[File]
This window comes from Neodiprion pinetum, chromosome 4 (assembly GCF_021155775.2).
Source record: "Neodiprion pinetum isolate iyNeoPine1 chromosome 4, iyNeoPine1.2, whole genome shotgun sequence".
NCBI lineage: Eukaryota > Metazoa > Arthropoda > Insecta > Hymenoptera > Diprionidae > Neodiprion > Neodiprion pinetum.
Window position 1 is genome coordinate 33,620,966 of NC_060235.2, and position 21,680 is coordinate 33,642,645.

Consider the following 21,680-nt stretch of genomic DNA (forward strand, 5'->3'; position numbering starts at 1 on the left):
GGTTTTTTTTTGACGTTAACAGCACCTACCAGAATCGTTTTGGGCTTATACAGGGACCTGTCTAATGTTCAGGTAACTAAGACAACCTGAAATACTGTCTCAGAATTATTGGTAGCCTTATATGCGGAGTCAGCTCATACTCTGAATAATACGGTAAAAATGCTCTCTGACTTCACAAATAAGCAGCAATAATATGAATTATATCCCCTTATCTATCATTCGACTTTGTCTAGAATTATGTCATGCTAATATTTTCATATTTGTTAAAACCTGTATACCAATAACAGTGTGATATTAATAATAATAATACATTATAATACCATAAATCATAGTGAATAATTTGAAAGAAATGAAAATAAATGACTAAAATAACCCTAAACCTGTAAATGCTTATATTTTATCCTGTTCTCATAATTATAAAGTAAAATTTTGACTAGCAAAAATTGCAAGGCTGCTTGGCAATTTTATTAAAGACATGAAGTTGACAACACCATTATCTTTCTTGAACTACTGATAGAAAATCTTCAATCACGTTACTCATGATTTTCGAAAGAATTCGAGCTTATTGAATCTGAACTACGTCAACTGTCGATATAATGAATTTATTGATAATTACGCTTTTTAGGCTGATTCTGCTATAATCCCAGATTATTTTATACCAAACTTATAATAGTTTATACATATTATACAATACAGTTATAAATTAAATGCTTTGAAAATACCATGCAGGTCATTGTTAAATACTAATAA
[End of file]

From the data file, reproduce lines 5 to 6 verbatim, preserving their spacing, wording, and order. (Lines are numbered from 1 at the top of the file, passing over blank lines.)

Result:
Consider the following 21,680-nt stretch of genomic DNA (forward strand, 5'->3'; position numbering starts at 1 on the left):
GGTTTTTTTTTGACGTTAACAGCACCTACCAGAATCGTTTTGGGCTTATACAGGGACCTGTCTAATGTTCAGGTAACTAAGACAACCTGAAATACTGTCTCAGAATTATTGGTAGCCTTATATGCGGAGTCAGCTCATACTCTGAATAATACGGTAAAAATGCTCTCTGACTTCACAAATAAGCAGCAATAATATGAATTATATCCCCTTATCTATCATTCGACTTTGTCTAGAATTATGTCATGCTAATATTTTCATATTTGTTAAAACCTGTATACCAATAACAGTGTGATATTAATAATAATAATACATTATAATACCATAAATCATAGTGAATAATTTGAAAGAAATGAAAATAAATGACTAAAATAACCCTAAACCTGTAAATGCTTATATTTTATCCTGTTCTCATAATTATAAAGTAAAATTTTGACTAGCAAAAATTGCAAGGCTGCTTGGCAATTTTATTAAAGACATGAAGTTGACAACACCATTATCTTTCTTGAACTACTGATAGAAAATCTTCAATCACGTTACTCATGATTTTCGAAAGAATTCGAGCTTATTGAATCTGAACTACGTCAACTGTCGATATAATGAATTTATTGATAATTACGCTTTTTAGGCTGATTCTGCTATAATCCCAGATTATTTTATACCAAACTTATAATAGTTTATACATATTATACAATACAGTTATAAATTAAATGCTTTGAAAATACCATGCAGGTCATTGTTAAATACTAATAA